Should the AAPD create a guide about fluoride-free alternatives?

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Dentists regularly meet with parents who shun fluoride for their kids, yet there is no guidance from American Academy of Pediatric Dentistry (AAPD) about alternative remineralizing agents. The study was published in the Journal of Clinical Pediatric Dentistry.

The lack of guidance or current policy from the AAPD may be why about half of pediatric dentists reported that they have a strong or moderate recognition of fluoride-free remineralizing agents, but nearly 60% were unfamiliar with a single brand of toothpaste that was fluoride-free and could remineralize teeth. Also, the region in which a pediatric dentist trained affected whether a clinician was more likely to recommend a fluoride-free toothpaste, the authors wrote.

“Parents who do not want their children to be exposed to fluoride have no recommendations from the AAPD on how to help remineralize their children’s teeth and many practitioners do not know how to best serve patients who do not wish to use fluoride,” wrote the authors, led by Dr. Michael Milano of the department of pediatric dentistry at the Dental College of Georgia in Augusta (J Clin Pediatr Dent, September 3, 2023, 47:5, pp.73-80).

The AAPD affirms that fluoride use is safe and effective as an adjunct in the prevention of caries, and it encourages dentists, other healthcare providers, and parents to optimize fluoride exposure to reduce the risk of caries and to enhance the remineralization of affected teeth. However, a growing number of patients have raised concerns over the use of fluoride following some studies that have shown that exposure to the mineral from public water systems or daily dental use may cause cognitive effects. Despite this information and some research that has shown the efficacy of fluoride-free remineralizing agents, most clinicians use and recommend fluoride-based products.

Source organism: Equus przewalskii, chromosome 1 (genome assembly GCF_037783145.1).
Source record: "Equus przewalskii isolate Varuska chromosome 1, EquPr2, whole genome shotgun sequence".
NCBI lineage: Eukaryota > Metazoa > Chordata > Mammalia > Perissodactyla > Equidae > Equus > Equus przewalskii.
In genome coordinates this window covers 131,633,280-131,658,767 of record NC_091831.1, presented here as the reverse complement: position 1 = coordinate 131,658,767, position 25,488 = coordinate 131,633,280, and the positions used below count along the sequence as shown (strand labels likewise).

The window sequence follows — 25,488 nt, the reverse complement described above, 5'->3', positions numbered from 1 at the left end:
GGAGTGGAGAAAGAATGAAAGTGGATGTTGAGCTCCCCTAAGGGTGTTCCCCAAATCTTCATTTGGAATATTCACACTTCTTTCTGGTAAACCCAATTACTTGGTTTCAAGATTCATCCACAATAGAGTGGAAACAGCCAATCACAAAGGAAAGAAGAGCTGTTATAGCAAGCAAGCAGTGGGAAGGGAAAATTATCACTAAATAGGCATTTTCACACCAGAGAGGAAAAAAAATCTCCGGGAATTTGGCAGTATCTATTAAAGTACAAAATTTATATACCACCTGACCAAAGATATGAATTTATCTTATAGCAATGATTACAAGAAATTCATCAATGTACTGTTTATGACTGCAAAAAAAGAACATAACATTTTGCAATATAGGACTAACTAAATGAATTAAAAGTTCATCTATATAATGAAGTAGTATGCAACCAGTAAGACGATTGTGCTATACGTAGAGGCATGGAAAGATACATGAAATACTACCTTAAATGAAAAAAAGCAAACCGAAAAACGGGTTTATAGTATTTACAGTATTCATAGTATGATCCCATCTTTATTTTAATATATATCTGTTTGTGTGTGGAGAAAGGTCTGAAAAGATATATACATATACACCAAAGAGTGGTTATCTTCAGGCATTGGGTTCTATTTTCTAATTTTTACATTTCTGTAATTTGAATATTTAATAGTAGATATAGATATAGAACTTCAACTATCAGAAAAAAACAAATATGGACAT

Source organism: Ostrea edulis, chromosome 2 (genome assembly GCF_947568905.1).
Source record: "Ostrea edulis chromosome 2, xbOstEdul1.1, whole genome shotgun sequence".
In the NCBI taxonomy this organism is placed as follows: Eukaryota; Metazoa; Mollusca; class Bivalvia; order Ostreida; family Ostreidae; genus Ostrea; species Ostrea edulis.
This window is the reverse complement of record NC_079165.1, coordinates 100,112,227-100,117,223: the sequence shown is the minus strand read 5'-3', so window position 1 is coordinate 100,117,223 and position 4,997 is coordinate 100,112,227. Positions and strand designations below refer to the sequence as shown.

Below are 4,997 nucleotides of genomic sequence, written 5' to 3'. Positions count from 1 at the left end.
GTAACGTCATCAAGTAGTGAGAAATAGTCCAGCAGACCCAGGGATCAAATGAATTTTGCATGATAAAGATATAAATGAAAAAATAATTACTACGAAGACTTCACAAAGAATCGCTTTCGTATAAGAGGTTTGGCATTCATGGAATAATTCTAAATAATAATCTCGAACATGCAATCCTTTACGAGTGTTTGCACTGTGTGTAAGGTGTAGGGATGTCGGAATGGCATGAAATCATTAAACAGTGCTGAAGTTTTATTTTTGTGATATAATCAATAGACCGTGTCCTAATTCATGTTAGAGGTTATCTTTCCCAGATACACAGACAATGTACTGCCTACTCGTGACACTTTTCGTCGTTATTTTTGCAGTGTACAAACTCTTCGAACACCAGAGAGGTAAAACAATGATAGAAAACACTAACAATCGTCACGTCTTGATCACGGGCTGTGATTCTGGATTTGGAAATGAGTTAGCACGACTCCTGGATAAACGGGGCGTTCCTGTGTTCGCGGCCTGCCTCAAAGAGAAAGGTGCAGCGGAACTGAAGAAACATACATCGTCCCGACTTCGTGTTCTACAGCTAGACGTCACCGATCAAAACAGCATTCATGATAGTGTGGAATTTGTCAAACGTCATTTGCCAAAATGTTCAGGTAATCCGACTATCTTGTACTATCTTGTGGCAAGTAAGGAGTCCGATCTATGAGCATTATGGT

To better understand clinicians’ acceptance and awareness of fluoride-free agents that remineralize teeth, a survey was sent to private practice pediatric dentists who were AAPD members based in the Southeast and West. Of the 204 dentists who responded, 57% practicing in the West reported seeing parents or patients opposed to fluoride a few times each day or a few times each week. Meanwhile, 45% of those practicing in the Southeast reported the same.

Nearly 56% of the pediatric dentists reported that they have either “moderate or strong recognition” of fluoride-free remineralizing agents. However, about 58% of pediatric dentists had not heard of a single brand of fluoride-free toothpaste that could remineralize teeth.

Meanwhile, approximately 15% of dentists responded that they would never or not likely recommend a fluoride-free toothpaste even if it was effective at arresting caries. The top reasons for not recommending an alternative were not enough research in the field (48%) and not enough personal research (32%). Personal preference and other reasons were the other responses, the authors wrote.

Where dentists received their residency training was a contributing factor. About 54% of pediatric dentists trained in the Southeast reported having moderate or strong awareness of fluoride-free toothpastes that remineralized enamel, while 57% of those trained in the Western U.S. reported the same. However, 63% of Western-trained and 57% of Southeastern-trained dentists did not recognize seven common brands of fluoride-free remineralizing toothpastes, they wrote.

Nevertheless, the study had limitations. Since only dentists from the Southeast and West were surveyed, their responses may not be generally applicable to the entire pediatric dentist population, the authors wrote.

“As many people look to their oral healthcare providers for support, this lack of recognition poses a risk to the fluoride-free population who may not have the additional support needed to prevent caries,” Milano and colleagues wrote. 

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